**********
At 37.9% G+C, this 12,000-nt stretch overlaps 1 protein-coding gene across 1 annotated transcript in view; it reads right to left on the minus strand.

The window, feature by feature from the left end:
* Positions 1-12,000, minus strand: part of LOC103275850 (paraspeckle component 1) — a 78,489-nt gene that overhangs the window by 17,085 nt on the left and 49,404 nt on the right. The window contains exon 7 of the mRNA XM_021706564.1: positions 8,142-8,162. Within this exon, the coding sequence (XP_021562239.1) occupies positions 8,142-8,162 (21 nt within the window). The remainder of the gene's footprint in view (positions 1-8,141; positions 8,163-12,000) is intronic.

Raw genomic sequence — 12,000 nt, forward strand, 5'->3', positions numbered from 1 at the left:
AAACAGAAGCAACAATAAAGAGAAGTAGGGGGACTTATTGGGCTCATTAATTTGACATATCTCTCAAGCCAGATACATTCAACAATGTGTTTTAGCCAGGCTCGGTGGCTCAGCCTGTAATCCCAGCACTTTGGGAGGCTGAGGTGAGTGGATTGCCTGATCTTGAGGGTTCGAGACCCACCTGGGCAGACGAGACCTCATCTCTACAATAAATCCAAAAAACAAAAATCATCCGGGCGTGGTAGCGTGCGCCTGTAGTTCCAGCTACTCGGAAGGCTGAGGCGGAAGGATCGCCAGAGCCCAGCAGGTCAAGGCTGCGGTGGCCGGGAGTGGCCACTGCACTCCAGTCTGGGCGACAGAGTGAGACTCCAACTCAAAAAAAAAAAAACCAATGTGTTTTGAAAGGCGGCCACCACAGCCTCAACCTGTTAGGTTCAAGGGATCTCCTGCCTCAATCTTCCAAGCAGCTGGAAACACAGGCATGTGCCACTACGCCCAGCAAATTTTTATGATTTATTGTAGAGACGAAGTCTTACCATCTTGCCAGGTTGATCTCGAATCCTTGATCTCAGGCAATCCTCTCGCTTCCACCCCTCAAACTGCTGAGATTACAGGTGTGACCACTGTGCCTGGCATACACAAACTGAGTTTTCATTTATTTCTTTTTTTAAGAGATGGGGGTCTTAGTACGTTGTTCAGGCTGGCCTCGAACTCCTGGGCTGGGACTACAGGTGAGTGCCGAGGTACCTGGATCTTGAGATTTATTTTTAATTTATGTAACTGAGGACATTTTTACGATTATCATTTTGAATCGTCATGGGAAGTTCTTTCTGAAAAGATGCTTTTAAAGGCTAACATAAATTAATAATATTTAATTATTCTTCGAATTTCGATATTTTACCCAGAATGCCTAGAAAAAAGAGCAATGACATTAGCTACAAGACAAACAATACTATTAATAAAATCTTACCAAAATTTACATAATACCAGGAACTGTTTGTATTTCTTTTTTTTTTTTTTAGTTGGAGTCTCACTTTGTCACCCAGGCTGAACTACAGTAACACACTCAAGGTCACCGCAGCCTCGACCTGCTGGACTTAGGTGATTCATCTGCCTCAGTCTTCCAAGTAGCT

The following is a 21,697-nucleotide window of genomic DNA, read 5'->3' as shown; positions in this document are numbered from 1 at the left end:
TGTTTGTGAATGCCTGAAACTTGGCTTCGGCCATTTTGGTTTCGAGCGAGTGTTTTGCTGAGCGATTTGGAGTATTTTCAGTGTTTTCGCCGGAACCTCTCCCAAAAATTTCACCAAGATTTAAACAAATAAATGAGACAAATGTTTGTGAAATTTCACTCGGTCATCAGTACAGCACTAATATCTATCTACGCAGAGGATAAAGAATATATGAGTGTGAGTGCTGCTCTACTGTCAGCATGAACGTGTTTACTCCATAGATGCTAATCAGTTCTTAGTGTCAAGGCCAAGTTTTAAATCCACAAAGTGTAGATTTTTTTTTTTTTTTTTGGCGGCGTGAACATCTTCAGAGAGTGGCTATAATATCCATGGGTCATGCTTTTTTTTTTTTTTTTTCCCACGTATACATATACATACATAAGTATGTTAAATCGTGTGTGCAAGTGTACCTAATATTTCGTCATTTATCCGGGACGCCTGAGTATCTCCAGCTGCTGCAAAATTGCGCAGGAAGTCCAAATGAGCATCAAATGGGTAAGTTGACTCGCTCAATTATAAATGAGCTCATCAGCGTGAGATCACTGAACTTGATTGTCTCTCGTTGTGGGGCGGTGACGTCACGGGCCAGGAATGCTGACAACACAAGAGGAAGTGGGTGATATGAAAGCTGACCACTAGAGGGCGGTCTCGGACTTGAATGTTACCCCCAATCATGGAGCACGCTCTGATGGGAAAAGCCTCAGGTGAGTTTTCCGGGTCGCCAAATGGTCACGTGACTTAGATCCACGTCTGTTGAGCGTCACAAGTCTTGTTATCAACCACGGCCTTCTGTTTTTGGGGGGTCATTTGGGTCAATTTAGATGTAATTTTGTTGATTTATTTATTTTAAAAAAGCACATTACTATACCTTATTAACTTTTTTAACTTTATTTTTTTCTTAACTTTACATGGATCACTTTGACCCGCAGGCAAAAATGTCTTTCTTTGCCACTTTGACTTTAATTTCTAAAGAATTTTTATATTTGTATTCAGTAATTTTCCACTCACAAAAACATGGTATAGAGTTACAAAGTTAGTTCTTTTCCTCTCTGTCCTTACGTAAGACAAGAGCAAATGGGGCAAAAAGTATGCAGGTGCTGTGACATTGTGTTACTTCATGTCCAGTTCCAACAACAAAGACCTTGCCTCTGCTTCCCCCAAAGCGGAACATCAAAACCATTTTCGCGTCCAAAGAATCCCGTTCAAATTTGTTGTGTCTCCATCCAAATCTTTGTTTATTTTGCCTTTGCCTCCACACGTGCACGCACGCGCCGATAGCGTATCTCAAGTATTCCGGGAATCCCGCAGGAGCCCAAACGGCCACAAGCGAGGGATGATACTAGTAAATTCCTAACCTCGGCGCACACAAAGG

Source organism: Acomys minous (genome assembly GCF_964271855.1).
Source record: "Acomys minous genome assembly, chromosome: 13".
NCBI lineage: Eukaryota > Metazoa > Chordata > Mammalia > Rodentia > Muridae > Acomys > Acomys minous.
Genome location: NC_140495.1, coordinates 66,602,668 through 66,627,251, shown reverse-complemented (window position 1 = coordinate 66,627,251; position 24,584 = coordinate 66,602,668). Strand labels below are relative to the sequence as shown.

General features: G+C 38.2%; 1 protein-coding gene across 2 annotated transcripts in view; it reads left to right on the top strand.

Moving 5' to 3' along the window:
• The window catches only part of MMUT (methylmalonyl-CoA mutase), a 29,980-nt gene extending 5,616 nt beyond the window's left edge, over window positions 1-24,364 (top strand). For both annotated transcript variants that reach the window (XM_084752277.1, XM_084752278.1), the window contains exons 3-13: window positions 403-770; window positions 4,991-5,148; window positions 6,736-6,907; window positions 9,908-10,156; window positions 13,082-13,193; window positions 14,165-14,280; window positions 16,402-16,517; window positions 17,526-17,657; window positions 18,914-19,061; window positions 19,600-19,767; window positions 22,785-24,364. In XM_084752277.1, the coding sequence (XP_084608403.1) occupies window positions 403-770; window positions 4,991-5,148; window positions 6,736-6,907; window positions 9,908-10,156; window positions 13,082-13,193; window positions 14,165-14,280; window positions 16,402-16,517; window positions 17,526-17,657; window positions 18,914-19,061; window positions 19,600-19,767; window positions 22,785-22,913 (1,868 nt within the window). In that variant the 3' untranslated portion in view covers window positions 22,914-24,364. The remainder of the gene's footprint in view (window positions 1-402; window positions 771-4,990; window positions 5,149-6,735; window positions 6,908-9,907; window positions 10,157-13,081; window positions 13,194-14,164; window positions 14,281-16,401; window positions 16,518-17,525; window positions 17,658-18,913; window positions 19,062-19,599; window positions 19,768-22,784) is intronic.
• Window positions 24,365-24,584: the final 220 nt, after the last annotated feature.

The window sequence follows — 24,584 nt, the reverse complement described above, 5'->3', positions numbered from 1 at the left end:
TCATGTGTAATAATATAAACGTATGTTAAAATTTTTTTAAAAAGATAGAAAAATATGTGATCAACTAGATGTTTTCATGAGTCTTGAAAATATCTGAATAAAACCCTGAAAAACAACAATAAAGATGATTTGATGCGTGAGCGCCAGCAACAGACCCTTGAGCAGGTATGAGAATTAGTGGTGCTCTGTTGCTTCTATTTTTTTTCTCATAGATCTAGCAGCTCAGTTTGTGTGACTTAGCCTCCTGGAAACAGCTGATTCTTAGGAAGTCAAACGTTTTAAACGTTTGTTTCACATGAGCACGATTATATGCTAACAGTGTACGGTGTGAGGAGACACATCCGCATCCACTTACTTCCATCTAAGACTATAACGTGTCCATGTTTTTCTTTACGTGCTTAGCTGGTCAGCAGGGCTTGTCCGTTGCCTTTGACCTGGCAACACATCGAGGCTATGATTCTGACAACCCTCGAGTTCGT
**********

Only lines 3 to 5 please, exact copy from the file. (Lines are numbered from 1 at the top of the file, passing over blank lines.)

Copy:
* Positions 1-12,000, minus strand: part of LOC103275850 (paraspeckle component 1) — a 78,489-nt gene that overhangs the window by 17,085 nt on the left and 49,404 nt on the right. The window contains exon 7 of the mRNA XM_021706564.1: positions 8,142-8,162. Within this exon, the coding sequence (XP_021562239.1) occupies positions 8,142-8,162 (21 nt within the window). The remainder of the gene's footprint in view (positions 1-8,141; positions 8,163-12,000) is intronic.

Raw genomic sequence — 12,000 nt, forward strand, 5'->3', positions numbered from 1 at the left:
AAACAGAAGCAACAATAAAGAGAAGTAGGGGGACTTATTGGGCTCATTAATTTGACATATCTCTCAAGCCAGATACATTCAACAATGTGTTTTAGCCAGGCTCGGTGGCTCAGCCTGTAATCCCAGCACTTTGGGAGGCTGAGGTGAGTGGATTGCCTGATCTTGAGGGTTCGAGACCCACCTGGGCAGACGAGACCTCATCTCTACAATAAATCCAAAAAACAAAAATCATCCGGGCGTGGTAGCGTGCGCCTGTAGTTCCAGCTACTCGGAAGGCTGAGGCGGAAGGATCGCCAGAGCCCAGCAGGTCAAGGCTGCGGTGGCCGGGAGTGGCCACTGCACTCCAGTCTGGGCGACAGAGTGAGACTCCAACTCAAAAAAAAAAAAACCAATGTGTTTTGAAAGGCGGCCACCACAGCCTCAACCTGTTAGGTTCAAGGGATCTCCTGCCTCAATCTTCCAAGCAGCTGGAAACACAGGCATGTGCCACTACGCCCAGCAAATTTTTATGATTTATTGTAGAGACGAAGTCTTACCATCTTGCCAGGTTGATCTCGAATCCTTGATCTCAGGCAATCCTCTCGCTTCCACCCCTCAAACTGCTGAGATTACAGGTGTGACCACTGTGCCTGGCATACACAAACTGAGTTTTCATTTATTTCTTTTTTTAAGAGATGGGGGTCTTAGTACGTTGTTCAGGCTGGCCTCGAACTCCTGGGCTGGGACTACAGGTGAGTGCCGAGGTACCTGGATCTTGAGATTTATTTTTAATTTATGTAACTGAGGACATTTTTACGATTATCATTTTGAATCGTCATGGGAAGTTCTTTCTGAAAAGATGCTTTTAAAGGCTAACATAAATTAATAATATTTAATTATTCTTCGAATTTCGATATTTTACCCAGAATGCCTAGAAAAAAGAGCAATGACATTAGCTACAAGACAAACAATACTATTAATAAAATCTTACCAAAATTTACATAATACCAGGAACTGTTTGTATTTCTTTTTTTTTTTTTTAGTTGGAGTCTCACTTTGTCACCCAGGCTGAACTACAGTAACACACTCAAGGTCACCGCAGCCTCGACCTGCTGGACTTAGGTGATTCATCTGCCTCAGTCTTCCAAGTAGCT